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Hawaii tourism sag in September widened year-to-date visitor arrivals drop to 72%

Dickson

Oct. 29, 2020

Hawaii tourism continued its COVID-19 slump in September, which saw visitor arrivals down more than 97% from the prior year.
Only 18,868 visitors traveled to Hawaii by air in September, according to preliminary statistics released by the Hawaii Tourism Authority’s (HTA) Tourism Research Division. During the same month last year, 736,155 visitors who came by air service and cruise ships in September 2019. Cruise ships were not operating this September due to a U.S. Centers for Disease Control and Prevention’s “No Sail Order” on all cruise ships.
The bulk of visitors traveling to Hawaii in September or 9,994 came from the U.S. West, Hawaii’s core tourism market. There were also 6,033 visitors from the U.S. East. There were very few seats from these markets into Hawaii in September.
There were no direct flights or scheduled seats to Hawaii from Canada, Oceania and Asia markets outside of Japan. International traffic, which was affected more by COVID-19 and restrictions than the domestic markets, was quite low.
HTA reported that only 79 visitors coming from Japan, Hawaii’s top international market. Some 162 visitors came from Canada and 2,601 visitors came from the category that HTA calls all other international markets, which includes visitors from foreign nations outside of Japan and Canada. Most of the visitors in all other international markets category came from Guam, smaller numbers came from the Philippines, Other Asia, Europe, Latin America, Oceania and the Pacific Islands.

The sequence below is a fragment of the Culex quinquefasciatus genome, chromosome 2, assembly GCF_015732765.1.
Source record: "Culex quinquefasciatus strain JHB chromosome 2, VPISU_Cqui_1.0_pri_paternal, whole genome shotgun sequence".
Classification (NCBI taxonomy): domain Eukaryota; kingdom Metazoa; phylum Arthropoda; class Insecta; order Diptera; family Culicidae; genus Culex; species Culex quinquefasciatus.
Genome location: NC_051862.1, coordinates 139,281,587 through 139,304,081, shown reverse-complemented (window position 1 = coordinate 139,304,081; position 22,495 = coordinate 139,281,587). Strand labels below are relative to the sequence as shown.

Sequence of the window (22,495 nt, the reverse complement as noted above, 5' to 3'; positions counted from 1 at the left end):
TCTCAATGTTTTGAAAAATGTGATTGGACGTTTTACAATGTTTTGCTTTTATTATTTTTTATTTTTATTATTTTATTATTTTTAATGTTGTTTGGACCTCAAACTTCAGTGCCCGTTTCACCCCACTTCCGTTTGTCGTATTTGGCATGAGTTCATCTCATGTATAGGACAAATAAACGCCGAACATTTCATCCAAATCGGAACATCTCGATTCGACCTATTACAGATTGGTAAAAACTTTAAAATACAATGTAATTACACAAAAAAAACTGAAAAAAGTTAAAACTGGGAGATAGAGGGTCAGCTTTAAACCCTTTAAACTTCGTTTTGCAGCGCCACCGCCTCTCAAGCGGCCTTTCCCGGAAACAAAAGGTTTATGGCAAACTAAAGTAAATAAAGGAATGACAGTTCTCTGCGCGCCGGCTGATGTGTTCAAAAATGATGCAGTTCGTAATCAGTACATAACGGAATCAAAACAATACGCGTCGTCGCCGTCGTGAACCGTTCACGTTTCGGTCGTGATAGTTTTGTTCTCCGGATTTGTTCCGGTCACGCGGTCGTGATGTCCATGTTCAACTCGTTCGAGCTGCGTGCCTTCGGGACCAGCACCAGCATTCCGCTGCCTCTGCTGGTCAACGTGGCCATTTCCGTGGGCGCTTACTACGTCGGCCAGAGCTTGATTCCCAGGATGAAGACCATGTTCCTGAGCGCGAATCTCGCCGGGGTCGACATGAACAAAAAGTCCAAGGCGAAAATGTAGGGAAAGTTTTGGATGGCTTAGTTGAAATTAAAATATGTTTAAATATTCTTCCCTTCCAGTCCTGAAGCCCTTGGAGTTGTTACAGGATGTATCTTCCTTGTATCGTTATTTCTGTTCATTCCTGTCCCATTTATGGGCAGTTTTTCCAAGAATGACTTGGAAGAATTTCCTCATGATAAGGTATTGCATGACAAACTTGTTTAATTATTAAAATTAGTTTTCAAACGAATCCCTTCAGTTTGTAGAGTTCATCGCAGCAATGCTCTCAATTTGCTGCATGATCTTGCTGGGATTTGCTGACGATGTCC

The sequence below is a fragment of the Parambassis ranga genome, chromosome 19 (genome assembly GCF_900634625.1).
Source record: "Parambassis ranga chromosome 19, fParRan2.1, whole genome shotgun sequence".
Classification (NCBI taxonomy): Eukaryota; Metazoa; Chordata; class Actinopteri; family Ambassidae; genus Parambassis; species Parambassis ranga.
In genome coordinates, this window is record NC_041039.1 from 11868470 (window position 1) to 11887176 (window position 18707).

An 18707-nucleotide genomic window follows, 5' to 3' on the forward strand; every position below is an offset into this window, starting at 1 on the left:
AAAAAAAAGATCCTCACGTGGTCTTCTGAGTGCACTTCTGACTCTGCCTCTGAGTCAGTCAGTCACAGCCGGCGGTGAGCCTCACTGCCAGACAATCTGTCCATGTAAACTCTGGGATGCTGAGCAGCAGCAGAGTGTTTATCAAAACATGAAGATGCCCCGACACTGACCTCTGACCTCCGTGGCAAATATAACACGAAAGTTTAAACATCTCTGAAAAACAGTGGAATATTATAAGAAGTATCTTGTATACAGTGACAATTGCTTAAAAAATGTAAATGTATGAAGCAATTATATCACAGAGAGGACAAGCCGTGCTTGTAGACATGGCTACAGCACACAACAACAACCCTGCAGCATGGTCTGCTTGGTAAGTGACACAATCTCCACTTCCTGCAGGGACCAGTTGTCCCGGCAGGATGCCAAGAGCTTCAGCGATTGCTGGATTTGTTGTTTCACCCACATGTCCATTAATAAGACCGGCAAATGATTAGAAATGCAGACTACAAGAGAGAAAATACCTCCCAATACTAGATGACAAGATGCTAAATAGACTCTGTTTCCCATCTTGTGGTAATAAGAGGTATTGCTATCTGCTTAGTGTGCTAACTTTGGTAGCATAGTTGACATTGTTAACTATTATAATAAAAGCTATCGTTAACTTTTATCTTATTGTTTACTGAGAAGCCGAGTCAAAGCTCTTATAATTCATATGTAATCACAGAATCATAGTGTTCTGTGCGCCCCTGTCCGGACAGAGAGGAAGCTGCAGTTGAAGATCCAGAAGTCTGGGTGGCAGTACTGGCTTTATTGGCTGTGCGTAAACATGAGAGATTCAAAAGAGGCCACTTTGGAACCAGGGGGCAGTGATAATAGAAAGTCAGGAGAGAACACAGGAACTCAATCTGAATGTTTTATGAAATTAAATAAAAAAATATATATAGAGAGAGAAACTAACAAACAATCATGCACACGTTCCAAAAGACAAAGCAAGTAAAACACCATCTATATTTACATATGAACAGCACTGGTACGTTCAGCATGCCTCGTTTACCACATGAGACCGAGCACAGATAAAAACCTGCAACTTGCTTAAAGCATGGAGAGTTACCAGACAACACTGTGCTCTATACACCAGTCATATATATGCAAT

A major reason for the drop in visitors in September was that trans-Pacific air seats fell nearly 85% year-over-year to 156,220 trans-Pacific air seats. Another impediment to travel demand was that all trans-Pacific passengers were subject to a mandatory 14-day self-quarantine. There also was a partial interisland quarantine for those traveling to the counties of Kauai, Hawaii island, Maui and Kalawao (Molokai).
In the first nine months of 2020, total visitor arrivals declined nearly 72% percent to just over 2.2 million visitors.
The trans-Pacific quarantine has been in place since March 26. Starting Oct. 15 the state began a pre-arrivals testing program allowing visitors to bypass the state’s mandatory 14-day self-quarantine if they can provide proof of a negative NAAT COVID-19 test from a trusted Hawaii testing partner taken 72 hours prior to their departure for Hawaii.
On Tuesday alone 4,371 trans-Pacific passengers flew into Hawaii, of those 2,013 said they came for pleasure/vacation or to visit friends and family.
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